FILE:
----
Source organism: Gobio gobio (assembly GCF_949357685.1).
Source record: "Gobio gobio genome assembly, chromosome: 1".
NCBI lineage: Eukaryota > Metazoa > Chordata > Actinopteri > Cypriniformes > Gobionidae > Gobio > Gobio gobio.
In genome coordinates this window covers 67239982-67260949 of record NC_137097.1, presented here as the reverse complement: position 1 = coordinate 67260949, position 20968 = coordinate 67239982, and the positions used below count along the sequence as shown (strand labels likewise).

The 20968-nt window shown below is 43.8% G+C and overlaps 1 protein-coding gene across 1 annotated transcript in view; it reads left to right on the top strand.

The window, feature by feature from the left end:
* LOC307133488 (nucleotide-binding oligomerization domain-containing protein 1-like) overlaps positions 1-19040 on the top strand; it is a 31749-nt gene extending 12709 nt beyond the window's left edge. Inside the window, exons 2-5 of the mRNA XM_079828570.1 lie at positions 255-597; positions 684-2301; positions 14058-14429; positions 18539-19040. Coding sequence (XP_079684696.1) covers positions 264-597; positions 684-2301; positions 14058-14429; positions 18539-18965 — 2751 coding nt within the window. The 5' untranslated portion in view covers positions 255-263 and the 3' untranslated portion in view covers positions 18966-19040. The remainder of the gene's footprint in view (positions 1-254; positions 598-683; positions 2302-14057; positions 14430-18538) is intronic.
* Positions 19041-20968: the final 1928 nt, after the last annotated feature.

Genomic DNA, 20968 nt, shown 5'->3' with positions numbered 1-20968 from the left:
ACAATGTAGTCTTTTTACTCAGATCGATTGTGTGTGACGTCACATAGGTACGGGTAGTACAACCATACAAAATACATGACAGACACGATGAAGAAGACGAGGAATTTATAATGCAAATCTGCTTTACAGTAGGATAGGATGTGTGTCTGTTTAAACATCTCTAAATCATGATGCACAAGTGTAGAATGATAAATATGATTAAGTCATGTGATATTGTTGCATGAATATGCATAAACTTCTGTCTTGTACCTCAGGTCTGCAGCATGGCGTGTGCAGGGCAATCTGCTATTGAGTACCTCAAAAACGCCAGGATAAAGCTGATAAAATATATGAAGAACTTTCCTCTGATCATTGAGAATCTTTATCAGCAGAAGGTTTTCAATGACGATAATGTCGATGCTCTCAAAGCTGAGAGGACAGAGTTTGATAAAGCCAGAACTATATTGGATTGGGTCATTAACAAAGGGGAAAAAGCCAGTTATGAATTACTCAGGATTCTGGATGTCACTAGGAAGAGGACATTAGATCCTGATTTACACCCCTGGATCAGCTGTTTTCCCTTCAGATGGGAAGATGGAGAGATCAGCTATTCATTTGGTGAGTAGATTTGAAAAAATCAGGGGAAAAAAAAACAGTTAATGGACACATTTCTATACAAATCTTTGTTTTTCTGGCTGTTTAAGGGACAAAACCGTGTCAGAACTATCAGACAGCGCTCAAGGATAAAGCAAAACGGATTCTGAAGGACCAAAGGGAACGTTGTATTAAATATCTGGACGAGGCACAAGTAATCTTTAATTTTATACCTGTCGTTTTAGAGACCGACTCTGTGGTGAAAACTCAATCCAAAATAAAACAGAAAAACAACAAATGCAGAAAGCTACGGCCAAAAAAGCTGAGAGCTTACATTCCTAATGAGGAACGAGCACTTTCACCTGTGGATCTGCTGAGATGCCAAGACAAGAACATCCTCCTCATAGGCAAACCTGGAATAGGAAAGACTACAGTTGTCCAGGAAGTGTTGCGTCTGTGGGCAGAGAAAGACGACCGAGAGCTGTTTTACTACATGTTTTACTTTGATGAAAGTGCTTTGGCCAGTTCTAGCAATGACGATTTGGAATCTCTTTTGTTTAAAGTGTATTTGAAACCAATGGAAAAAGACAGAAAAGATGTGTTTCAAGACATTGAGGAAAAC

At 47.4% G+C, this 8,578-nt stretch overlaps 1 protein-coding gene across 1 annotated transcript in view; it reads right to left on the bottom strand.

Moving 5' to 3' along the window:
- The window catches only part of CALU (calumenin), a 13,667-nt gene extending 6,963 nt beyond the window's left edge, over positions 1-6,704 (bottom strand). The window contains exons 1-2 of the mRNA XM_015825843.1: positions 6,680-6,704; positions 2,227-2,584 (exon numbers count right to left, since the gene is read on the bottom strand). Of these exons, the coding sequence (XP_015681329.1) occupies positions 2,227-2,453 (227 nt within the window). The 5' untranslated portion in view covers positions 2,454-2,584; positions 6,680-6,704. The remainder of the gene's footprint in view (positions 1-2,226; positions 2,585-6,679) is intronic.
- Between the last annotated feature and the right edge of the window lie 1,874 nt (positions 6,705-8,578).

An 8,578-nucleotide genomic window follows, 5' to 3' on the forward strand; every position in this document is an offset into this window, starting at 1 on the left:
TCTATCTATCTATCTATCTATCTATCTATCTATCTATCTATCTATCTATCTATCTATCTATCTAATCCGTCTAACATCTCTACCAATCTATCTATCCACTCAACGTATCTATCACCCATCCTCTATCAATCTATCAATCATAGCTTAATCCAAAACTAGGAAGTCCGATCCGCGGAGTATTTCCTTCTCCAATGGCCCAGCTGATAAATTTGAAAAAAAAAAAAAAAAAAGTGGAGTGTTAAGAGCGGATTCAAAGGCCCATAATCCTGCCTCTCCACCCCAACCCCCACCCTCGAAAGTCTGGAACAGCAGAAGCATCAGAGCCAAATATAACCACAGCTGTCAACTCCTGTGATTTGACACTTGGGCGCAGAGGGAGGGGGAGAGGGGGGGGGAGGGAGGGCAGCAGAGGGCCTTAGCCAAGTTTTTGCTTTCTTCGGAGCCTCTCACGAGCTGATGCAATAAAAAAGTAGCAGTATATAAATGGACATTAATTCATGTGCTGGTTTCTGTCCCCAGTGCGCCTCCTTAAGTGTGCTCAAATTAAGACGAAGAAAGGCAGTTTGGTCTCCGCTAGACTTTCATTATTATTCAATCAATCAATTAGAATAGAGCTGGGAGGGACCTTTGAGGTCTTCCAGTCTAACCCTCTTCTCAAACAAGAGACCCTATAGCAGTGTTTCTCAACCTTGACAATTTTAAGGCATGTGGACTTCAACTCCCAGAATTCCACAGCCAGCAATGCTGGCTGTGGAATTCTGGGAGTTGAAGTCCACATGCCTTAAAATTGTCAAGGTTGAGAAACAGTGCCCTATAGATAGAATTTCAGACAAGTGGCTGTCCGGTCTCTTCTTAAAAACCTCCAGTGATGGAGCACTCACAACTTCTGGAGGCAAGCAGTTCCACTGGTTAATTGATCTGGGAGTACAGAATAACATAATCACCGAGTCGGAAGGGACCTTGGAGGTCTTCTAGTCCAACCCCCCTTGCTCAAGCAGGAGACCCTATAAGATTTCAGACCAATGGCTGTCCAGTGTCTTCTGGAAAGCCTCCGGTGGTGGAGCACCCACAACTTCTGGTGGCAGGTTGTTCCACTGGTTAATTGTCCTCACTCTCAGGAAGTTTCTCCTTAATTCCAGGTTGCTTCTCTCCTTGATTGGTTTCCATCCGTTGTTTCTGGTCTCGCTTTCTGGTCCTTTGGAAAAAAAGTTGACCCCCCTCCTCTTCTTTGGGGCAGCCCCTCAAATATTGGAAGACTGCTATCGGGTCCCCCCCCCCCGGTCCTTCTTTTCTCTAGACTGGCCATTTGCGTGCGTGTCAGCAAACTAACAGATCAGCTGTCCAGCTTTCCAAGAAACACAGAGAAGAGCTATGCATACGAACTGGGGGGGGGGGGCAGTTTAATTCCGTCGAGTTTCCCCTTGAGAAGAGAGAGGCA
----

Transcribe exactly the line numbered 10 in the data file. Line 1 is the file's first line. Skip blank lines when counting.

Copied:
ACAATGTAGTCTTTTTACTCAGATCGATTGTGTGTGACGTCACATAGGTACGGGTAGTACAACCATACAAAATACATGACAGACACGATGAAGAAGACGAGGAATTTATAATGCAAATCTGCTTTACAGTAGGATAGGATGTGTGTCTGTTTAAACATCTCTAAATCATGATGCACAAGTGTAGAATGATAAATATGATTAAGTCATGTGATATTGTTGCATGAATATGCATAAACTTCTGTCTTGTACCTCAGGTCTGCAGCATGGCGTGTGCAGGGCAATCTGCTATTGAGTACCTCAAAAACGCCAGGATAAAGCTGATAAAATATATGAAGAACTTTCCTCTGATCATTGAGAATCTTTATCAGCAGAAGGTTTTCAATGACGATAATGTCGATGCTCTCAAAGCTGAGAGGACAGAGTTTGATAAAGCCAGAACTATATTGGATTGGGTCATTAACAAAGGGGAAAAAGCCAGTTATGAATTACTCAGGATTCTGGATGTCACTAGGAAGAGGACATTAGATCCTGATTTACACCCCTGGATCAGCTGTTTTCCCTTCAGATGGGAAGATGGAGAGATCAGCTATTCATTTGGTGAGTAGATTTGAAAAAATCAGGGGAAAAAAAAACAGTTAATGGACACATTTCTATACAAATCTTTGTTTTTCTGGCTGTTTAAGGGACAAAACCGTGTCAGAACTATCAGACAGCGCTCAAGGATAAAGCAAAACGGATTCTGAAGGACCAAAGGGAACGTTGTATTAAATATCTGGACGAGGCACAAGTAATCTTTAATTTTATACCTGTCGTTTTAGAGACCGACTCTGTGGTGAAAACTCAATCCAAAATAAAACAGAAAAACAACAAATGCAGAAAGCTACGGCCAAAAAAGCTGAGAGCTTACATTCCTAATGAGGAACGAGCACTTTCACCTGTGGATCTGCTGAGATGCCAAGACAAGAACATCCTCCTCATAGGCAAACCTGGAATAGGAAAGACTACAGTTGTCCAGGAAGTGTTGCGTCTGTGGGCAGAGAAAGACGACCGAGAGCTGTTTTACTACATGTTTTACTTTGATGAAAGTGCTTTGGCCAGTTCTAGCAATGACGATTTGGAATCTCTTTTGTTTAAAGTGTATTTGAAACCAATGGAAAAAGACAGAAAAGATGTGTTTCAAGACATTGAGGAAAAC